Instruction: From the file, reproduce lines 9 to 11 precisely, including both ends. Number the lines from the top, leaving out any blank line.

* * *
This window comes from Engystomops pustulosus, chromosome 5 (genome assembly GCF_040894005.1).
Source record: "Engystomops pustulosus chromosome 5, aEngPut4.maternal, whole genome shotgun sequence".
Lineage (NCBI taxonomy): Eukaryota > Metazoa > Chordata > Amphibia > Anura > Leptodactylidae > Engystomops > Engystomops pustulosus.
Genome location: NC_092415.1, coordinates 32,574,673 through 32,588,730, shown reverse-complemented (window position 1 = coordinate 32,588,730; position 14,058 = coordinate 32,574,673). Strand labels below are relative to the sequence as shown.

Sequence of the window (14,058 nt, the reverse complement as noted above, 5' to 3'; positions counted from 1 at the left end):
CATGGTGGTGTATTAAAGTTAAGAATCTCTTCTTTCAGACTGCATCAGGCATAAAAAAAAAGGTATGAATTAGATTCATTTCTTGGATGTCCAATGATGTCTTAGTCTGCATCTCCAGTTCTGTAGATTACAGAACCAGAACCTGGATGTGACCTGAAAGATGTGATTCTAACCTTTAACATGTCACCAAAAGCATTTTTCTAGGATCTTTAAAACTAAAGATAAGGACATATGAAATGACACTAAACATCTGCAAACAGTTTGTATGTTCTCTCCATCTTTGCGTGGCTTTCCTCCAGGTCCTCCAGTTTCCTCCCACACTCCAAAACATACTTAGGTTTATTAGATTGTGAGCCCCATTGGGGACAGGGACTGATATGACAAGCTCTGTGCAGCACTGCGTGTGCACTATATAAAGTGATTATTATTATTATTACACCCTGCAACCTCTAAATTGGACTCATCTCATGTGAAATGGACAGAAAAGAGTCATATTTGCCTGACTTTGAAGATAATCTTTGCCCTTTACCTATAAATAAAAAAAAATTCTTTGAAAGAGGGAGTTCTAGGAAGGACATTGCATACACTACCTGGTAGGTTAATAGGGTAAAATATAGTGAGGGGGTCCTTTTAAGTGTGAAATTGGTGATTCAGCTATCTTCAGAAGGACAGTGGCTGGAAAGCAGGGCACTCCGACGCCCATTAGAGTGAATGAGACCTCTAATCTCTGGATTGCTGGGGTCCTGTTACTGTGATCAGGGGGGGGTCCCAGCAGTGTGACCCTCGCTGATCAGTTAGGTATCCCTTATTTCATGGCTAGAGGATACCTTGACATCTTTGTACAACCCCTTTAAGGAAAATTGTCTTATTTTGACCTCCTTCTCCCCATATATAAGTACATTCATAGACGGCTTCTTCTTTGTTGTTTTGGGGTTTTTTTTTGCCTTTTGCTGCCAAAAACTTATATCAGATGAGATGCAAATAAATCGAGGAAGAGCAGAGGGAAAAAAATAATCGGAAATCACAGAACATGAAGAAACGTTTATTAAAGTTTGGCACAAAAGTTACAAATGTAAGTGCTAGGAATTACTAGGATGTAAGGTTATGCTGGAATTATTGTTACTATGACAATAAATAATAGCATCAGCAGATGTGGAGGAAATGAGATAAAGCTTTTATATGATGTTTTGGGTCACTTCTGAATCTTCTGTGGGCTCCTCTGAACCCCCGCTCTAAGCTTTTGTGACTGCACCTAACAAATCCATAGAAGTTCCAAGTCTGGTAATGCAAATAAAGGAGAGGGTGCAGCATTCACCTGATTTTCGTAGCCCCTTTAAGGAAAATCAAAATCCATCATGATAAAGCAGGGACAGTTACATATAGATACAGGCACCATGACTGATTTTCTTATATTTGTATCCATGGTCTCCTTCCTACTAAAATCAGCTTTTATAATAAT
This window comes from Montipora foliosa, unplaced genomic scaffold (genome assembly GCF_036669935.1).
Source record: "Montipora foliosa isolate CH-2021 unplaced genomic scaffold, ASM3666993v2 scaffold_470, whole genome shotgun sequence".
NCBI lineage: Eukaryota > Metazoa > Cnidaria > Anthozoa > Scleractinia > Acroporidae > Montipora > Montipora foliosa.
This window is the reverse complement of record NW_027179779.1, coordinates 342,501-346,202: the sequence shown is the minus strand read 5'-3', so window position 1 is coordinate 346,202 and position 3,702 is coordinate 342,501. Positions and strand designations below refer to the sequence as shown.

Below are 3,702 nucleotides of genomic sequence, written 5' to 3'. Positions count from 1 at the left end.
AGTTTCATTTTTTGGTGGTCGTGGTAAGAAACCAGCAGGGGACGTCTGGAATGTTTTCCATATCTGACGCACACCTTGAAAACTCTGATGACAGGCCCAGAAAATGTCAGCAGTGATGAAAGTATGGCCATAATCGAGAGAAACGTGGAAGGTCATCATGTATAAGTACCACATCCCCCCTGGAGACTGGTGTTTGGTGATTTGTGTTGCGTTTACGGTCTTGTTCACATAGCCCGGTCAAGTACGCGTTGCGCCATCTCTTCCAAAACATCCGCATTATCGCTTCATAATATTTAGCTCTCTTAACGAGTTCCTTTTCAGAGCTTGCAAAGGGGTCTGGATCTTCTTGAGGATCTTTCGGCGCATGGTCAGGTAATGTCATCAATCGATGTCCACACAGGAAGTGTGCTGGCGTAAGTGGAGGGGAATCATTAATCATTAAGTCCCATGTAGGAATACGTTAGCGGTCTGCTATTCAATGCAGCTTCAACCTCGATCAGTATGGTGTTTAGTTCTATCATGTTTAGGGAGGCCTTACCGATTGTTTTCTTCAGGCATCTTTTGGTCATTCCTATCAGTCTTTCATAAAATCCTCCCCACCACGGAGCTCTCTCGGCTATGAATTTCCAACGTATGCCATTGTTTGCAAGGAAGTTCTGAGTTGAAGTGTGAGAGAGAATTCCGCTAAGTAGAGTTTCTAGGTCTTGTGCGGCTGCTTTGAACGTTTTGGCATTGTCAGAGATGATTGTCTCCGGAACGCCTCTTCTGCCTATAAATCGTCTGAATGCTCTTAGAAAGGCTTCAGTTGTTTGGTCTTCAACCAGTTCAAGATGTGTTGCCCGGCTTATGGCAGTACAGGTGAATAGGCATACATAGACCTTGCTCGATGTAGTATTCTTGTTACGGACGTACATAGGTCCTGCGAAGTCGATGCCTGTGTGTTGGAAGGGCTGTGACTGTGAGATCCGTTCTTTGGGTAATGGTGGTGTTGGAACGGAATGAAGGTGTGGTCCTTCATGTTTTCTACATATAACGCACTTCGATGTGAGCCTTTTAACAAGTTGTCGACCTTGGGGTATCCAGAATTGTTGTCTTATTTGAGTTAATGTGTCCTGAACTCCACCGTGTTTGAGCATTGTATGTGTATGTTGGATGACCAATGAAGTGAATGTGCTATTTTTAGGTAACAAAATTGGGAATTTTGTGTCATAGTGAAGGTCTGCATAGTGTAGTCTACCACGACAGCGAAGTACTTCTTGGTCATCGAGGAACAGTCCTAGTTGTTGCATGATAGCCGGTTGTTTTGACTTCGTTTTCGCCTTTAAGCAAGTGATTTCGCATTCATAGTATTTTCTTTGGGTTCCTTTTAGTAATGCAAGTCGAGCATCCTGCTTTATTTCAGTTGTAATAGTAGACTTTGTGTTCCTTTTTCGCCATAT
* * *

NCBI lineage: Eukaryota > Metazoa > Cnidaria > Anthozoa > Scleractinia > Acroporidae > Montipora > Montipora foliosa.
This window is the reverse complement of record NW_027179779.1, coordinates 342,501-346,202: the sequence shown is the minus strand read 5'-3', so window position 1 is coordinate 346,202 and position 3,702 is coordinate 342,501. Positions and strand designations below refer to the sequence as shown.

Below are 3,702 nucleotides of genomic sequence, written 5' to 3'. Positions count from 1 at the left end.